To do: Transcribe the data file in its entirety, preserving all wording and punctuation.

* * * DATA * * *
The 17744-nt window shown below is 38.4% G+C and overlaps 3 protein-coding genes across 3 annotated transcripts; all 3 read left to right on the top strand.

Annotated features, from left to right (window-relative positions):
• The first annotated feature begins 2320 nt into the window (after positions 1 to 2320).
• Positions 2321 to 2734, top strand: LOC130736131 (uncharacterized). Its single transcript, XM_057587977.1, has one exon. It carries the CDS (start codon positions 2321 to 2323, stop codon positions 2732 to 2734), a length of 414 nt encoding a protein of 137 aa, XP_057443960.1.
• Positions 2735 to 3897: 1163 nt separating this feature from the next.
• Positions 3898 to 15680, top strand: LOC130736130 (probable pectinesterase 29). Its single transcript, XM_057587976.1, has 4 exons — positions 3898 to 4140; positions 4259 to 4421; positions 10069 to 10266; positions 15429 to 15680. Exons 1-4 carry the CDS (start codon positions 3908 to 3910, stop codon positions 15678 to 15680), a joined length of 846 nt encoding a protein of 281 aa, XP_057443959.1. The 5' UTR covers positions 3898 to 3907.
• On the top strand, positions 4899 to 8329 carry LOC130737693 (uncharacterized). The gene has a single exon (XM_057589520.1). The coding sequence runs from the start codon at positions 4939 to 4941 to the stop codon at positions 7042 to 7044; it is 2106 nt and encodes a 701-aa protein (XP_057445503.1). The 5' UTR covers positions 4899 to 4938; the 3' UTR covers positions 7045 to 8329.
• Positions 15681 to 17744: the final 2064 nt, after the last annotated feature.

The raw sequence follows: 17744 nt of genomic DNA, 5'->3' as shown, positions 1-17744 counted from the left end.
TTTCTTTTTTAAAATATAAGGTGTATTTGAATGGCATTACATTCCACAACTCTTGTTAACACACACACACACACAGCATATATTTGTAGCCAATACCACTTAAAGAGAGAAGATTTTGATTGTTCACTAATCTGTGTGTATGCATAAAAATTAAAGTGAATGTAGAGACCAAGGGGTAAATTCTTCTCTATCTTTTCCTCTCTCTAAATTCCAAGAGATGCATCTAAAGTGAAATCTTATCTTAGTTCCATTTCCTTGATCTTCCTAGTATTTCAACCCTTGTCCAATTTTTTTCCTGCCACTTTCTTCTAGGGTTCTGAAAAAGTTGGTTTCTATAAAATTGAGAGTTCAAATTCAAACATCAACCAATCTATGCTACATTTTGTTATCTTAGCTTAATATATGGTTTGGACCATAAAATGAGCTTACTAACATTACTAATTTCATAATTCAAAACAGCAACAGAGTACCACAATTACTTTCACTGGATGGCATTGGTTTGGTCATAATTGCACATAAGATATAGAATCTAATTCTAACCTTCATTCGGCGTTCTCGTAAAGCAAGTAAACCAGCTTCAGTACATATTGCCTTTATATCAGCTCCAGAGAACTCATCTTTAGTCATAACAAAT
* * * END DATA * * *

The 17744-nt window shown below is 38.4% G+C and overlaps 3 protein-coding genes across 3 annotated transcripts; all 3 read left to right on the top strand.

Annotated features, from left to right (window-relative positions):
• The first annotated feature begins 2320 nt into the window (after positions 1 to 2320).
• Positions 2321 to 2734, top strand: LOC130736131 (uncharacterized). Its single transcript, XM_057587977.1, has one exon. It carries the CDS (start codon positions 2321 to 2323, stop codon positions 2732 to 2734), a length of 414 nt encoding a protein of 137 aa, XP_057443960.1.
• Positions 2735 to 3897: 1163 nt separating this feature from the next.
• Positions 3898 to 15680, top strand: LOC130736130 (probable pectinesterase 29). Its single transcript, XM_057587976.1, has 4 exons — positions 3898 to 4140; positions 4259 to 4421; positions 10069 to 10266; positions 15429 to 15680. Exons 1-4 carry the CDS (start codon positions 3908 to 3910, stop codon positions 15678 to 15680), a joined length of 846 nt encoding a protein of 281 aa, XP_057443959.1. The 5' UTR covers positions 3898 to 3907.
• On the top strand, positions 4899 to 8329 carry LOC130737693 (uncharacterized). The gene has a single exon (XM_057589520.1). The coding sequence runs from the start codon at positions 4939 to 4941 to the stop codon at positions 7042 to 7044; it is 2106 nt and encodes a 701-aa protein (XP_057445503.1). The 5' UTR covers positions 4899 to 4938; the 3' UTR covers positions 7045 to 8329.
• Positions 15681 to 17744: the final 2064 nt, after the last annotated feature.

The raw sequence follows: 17744 nt of genomic DNA, 5'->3' as shown, positions 1-17744 counted from the left end.
TTTCTTTTTTAAAATATAAGGTGTATTTGAATGGCATTACATTCCACAACTCTTGTTAACACACACACACACACAGCATATATTTGTAGCCAATACCACTTAAAGAGAGAAGATTTTGATTGTTCACTAATCTGTGTGTATGCATAAAAATTAAAGTGAATGTAGAGACCAAGGGGTAAATTCTTCTCTATCTTTTCCTCTCTCTAAATTCCAAGAGATGCATCTAAAGTGAAATCTTATCTTAGTTCCATTTCCTTGATCTTCCTAGTATTTCAACCCTTGTCCAATTTTTTTCCTGCCACTTTCTTCTAGGGTTCTGAAAAAGTTGGTTTCTATAAAATTGAGAGTTCAAATTCAAACATCAACCAATCTATGCTACATTTTGTTATCTTAGCTTAATATATGGTTTGGACCATAAAATGAGCTTACTAACATTACTAATTTCATAATTCAAAACAGCAACAGAGTACCACAATTACTTTCACTGGATGGCATTGGTTTGGTCATAATTGCACATAAGATATAGAATCTAATTCTAACCTTCATTCGGCGTTCTCGTAAAGCAAGTAAACCAGCTTCAGTACATATTGCCTTTATATCAGCTCCAGAGAACTCATCTTTAGTCATAACAAAT